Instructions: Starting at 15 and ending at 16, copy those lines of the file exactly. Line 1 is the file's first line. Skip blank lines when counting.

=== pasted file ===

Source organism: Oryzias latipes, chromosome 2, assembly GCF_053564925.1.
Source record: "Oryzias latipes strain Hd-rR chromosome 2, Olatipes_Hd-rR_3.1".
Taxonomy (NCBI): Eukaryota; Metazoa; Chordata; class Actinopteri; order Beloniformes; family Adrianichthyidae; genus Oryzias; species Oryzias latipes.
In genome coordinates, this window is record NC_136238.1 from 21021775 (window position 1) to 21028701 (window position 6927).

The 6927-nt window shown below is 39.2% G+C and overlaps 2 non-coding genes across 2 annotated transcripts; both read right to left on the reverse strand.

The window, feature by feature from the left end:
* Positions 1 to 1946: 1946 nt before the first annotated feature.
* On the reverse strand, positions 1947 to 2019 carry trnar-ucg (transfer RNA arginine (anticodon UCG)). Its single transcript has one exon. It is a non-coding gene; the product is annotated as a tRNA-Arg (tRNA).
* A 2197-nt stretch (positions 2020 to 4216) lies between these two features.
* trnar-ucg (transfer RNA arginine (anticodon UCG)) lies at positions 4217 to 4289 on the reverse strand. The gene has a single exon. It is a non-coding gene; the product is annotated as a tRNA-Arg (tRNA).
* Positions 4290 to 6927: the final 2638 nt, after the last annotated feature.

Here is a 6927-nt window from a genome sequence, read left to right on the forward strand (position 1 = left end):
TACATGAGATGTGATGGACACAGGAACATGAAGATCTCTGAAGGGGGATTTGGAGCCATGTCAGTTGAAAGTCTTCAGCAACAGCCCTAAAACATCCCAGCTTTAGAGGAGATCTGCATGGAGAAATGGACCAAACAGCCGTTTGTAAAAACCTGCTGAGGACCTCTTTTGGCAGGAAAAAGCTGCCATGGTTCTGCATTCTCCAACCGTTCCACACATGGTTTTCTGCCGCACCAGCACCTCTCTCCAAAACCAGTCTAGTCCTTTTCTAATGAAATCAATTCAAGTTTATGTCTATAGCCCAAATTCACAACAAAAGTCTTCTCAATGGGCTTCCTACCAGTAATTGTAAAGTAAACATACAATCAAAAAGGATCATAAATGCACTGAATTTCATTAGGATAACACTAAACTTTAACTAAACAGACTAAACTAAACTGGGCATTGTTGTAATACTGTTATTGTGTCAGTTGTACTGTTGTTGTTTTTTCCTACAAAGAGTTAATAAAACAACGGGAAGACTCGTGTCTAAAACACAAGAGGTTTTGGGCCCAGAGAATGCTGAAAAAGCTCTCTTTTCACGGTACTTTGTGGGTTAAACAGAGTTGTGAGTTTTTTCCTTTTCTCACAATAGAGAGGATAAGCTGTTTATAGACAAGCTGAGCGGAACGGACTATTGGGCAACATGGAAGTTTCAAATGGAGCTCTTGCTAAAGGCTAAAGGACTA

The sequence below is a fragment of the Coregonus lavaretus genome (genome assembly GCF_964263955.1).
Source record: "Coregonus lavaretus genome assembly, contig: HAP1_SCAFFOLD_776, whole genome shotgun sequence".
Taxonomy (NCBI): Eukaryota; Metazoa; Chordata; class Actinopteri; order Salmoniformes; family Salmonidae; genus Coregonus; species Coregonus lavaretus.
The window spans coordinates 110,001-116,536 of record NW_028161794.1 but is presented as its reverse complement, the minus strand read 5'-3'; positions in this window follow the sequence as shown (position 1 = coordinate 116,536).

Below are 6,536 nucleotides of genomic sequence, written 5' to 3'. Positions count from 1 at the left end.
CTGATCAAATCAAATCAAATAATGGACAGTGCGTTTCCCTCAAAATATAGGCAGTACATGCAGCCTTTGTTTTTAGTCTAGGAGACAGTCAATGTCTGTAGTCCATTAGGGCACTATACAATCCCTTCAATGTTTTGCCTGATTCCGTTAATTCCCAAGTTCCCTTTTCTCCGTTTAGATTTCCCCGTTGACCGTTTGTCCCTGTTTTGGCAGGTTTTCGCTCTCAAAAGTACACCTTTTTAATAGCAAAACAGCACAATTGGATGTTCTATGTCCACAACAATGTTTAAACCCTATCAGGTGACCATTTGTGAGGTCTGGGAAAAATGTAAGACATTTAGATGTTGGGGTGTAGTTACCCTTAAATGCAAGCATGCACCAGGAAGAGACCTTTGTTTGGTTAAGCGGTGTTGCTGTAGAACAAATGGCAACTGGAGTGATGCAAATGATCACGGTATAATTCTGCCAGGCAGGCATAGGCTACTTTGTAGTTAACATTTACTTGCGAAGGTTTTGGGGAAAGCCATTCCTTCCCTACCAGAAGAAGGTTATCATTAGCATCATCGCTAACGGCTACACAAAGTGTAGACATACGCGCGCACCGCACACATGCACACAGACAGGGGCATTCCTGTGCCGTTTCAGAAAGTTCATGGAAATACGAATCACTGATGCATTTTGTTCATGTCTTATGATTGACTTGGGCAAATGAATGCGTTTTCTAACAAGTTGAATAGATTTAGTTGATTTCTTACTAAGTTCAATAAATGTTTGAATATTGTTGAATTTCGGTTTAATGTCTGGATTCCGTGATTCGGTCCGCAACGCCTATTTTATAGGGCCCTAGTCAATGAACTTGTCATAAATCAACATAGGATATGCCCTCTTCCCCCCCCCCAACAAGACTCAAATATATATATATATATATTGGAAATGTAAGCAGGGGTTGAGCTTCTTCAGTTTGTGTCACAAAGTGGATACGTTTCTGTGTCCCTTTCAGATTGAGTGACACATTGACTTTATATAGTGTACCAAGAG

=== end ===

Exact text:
Source record: "Coregonus lavaretus genome assembly, contig: HAP1_SCAFFOLD_776, whole genome shotgun sequence".
Taxonomy (NCBI): Eukaryota; Metazoa; Chordata; class Actinopteri; order Salmoniformes; family Salmonidae; genus Coregonus; species Coregonus lavaretus.